Week 49

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In Search of a European Google

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Recent evidence clearly points to Europe sliding into ‘digital recession’ relative to the US and Asia. Echoing the concern over falling behind, this Guardian post explores a variety of reasons why the chances of Europe creating a technology platform company to rival the giants of Silicon Valley like Facebook and Google are arguably slim to none:

The combined value of the top three internet companies in the Americas – so, basically, in America – is around $0.75tn (£0.5tn). In Asia, it’s around $0.5tn. In Africa, it’s $50bn. And in Europe, it’s just $25bn. … when you look at the top of the tech market, the very top, Europe is lagging a long way behind.

The reason the topic is important is because the large platform players like the GAFA quartet will increasingly become the gatekeepers of future tech power and scale employment prospects:

“This is as big a deal as the industrial revolution. You’re moving from the agrarian to the industrial to the digital age, and you’re seeing the digitisation of everything. Industries which weren’t considered to be digital are being transformed by some of the methodologies and the processes of the digital age. Take Tesla – we think of Tesla as being a ‘startup’, but it’s the same size as Audi.” Both companies are valued at around $30bn. …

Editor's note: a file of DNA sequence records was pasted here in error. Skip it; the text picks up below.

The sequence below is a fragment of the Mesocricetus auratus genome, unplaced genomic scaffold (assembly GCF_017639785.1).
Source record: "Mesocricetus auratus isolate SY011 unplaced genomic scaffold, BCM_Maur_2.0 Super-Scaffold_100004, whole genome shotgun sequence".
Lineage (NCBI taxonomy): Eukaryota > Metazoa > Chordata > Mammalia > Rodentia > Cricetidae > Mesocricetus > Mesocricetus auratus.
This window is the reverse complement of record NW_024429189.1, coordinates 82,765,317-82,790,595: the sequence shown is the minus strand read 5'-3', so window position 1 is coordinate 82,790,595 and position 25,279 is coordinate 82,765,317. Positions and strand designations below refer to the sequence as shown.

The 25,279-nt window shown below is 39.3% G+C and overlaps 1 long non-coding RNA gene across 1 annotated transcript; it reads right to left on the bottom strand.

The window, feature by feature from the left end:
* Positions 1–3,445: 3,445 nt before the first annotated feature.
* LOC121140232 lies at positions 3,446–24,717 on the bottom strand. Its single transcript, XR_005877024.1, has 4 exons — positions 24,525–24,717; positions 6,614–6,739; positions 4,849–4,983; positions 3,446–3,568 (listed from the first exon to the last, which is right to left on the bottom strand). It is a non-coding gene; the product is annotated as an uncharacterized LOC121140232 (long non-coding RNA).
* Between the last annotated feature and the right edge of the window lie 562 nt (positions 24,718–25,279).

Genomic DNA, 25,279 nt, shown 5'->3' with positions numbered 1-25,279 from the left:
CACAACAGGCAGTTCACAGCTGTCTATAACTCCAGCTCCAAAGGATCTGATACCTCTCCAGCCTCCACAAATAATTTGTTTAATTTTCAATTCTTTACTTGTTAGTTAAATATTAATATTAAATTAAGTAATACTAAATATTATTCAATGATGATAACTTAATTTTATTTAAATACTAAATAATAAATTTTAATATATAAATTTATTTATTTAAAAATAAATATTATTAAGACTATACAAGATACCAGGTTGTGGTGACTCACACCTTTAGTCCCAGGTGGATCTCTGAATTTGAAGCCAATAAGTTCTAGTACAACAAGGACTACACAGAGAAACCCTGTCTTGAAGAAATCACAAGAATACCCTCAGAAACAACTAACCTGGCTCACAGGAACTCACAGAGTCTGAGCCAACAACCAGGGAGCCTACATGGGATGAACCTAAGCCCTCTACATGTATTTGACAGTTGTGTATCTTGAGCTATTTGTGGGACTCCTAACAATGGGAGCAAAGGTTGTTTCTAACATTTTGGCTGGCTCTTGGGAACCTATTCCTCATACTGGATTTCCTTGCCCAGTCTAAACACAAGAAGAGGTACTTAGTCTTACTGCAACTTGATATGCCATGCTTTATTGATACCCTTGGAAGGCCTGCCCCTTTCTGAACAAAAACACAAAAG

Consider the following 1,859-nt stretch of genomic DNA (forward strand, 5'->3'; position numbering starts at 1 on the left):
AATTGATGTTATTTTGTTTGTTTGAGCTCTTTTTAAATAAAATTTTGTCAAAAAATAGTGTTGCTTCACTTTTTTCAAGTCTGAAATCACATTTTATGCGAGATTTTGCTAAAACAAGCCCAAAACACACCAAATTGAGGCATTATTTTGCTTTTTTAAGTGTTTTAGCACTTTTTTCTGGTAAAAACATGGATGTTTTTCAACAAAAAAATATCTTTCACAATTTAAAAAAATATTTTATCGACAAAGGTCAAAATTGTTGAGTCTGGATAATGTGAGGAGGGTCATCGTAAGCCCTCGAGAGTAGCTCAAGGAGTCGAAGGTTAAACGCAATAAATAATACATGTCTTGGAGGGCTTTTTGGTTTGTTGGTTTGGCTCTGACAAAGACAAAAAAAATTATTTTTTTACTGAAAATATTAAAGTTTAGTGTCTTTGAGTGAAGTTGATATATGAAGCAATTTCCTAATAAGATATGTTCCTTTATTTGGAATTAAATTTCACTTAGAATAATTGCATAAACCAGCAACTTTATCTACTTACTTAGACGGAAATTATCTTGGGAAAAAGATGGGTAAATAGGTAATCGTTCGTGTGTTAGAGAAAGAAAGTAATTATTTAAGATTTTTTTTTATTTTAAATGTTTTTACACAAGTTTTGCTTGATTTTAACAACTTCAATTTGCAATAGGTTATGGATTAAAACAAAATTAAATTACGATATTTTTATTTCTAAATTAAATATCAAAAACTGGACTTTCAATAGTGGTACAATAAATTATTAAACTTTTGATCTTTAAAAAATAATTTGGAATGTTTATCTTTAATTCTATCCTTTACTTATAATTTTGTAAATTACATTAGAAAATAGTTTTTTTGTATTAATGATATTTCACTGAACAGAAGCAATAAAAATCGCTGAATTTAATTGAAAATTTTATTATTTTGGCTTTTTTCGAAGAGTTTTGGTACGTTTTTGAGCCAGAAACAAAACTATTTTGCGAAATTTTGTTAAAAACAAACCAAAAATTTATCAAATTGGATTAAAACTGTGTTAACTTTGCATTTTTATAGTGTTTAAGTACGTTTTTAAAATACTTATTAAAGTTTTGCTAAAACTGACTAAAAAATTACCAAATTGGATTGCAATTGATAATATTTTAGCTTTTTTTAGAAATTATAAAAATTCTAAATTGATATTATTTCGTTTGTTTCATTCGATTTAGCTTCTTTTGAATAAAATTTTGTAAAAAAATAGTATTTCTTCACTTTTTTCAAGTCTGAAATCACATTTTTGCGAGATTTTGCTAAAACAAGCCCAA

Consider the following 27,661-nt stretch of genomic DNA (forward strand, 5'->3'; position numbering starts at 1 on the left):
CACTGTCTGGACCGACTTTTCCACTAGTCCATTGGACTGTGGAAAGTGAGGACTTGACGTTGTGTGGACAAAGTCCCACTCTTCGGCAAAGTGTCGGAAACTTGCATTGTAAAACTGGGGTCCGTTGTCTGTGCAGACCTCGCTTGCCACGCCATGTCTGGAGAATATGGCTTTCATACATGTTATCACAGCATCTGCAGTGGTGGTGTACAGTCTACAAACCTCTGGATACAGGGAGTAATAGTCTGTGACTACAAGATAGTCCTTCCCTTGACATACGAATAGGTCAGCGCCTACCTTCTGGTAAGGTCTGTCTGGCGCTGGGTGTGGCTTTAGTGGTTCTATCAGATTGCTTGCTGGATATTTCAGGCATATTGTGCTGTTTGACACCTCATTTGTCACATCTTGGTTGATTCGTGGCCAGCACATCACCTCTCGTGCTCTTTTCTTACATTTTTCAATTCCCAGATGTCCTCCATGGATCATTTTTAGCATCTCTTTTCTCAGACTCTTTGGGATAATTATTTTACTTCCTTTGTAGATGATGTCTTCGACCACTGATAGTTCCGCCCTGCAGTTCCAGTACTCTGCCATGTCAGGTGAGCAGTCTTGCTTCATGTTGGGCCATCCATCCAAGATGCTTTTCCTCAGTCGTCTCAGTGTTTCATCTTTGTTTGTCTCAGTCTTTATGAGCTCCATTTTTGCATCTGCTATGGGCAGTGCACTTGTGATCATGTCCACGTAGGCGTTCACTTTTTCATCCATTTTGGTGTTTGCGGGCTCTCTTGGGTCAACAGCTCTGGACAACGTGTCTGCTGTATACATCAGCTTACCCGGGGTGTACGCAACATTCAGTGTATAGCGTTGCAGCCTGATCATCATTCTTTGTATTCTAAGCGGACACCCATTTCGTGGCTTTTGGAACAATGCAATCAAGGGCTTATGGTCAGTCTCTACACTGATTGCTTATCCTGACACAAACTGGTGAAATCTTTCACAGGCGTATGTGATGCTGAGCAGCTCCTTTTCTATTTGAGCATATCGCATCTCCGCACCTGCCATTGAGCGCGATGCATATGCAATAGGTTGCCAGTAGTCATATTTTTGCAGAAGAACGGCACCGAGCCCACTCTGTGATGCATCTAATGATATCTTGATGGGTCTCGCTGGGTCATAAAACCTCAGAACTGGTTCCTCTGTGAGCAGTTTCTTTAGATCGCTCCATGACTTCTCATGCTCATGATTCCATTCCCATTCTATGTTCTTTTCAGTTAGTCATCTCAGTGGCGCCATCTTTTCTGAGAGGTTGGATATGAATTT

If you’re engaged on any aspect of software technology in the UK within a wider global supply chain (which is pretty much everything), the visceral sense of being overtaken is something you are likely to have experienced at first hand in the work environment. It’s a dramatic volte face from as little as ten years ago when Nokia and Symbian were in their pomp and the US seemed a distant second in mobile technology terms.  Ten years on mobile now looks like a closed book – a digital Mount Rushmore with the 4 presidents replaced by Google, Amazon, Facebook and Apple.  Perhaps the Internet of Things will offer a chance for Europe to strike back.

Manufacturers and Devices


The biggest problem for the operating system was a lack of developer support. Faced with having to develop for a third (or fourth if Windows Mobile was on the cards too) operating system didn’t appeal to most time-strapped developers, and the range of apps out there was tiny in comparison to the competition.

Apps and Services

The app ecosystem has an extremely harsh power law where app adoption and monetization are heavily skewed towards the top few apps. It’s nowhere near 80/20. In fact, it appears to be more like 99% of the value is centralized to the top 0.01%. Let’s call it the app store 99/0.01 rule.

The amazing ways WeChat is used in China

  • And yet still they come, the would-be app contenders.  One startup seeking to help them get off the ground even more easily and disintermediate developers altogether is AI-app proposition Gigster who just received $10m in funding from Andreesen Horowitz.   They look well worth keeping an eye on:

The company finds top-notch freelance developers, designers, and project managers with pedigrees from MIT, CalTech, Google, and Stripe, and only accepts 5% of applicants. A sales engineer discusses proposals with clients, and using the AI engine, comes back with a price quote and production schedule in about 10 minutes. Then Gigster manages the entire development process through delivery of the fully-functional app.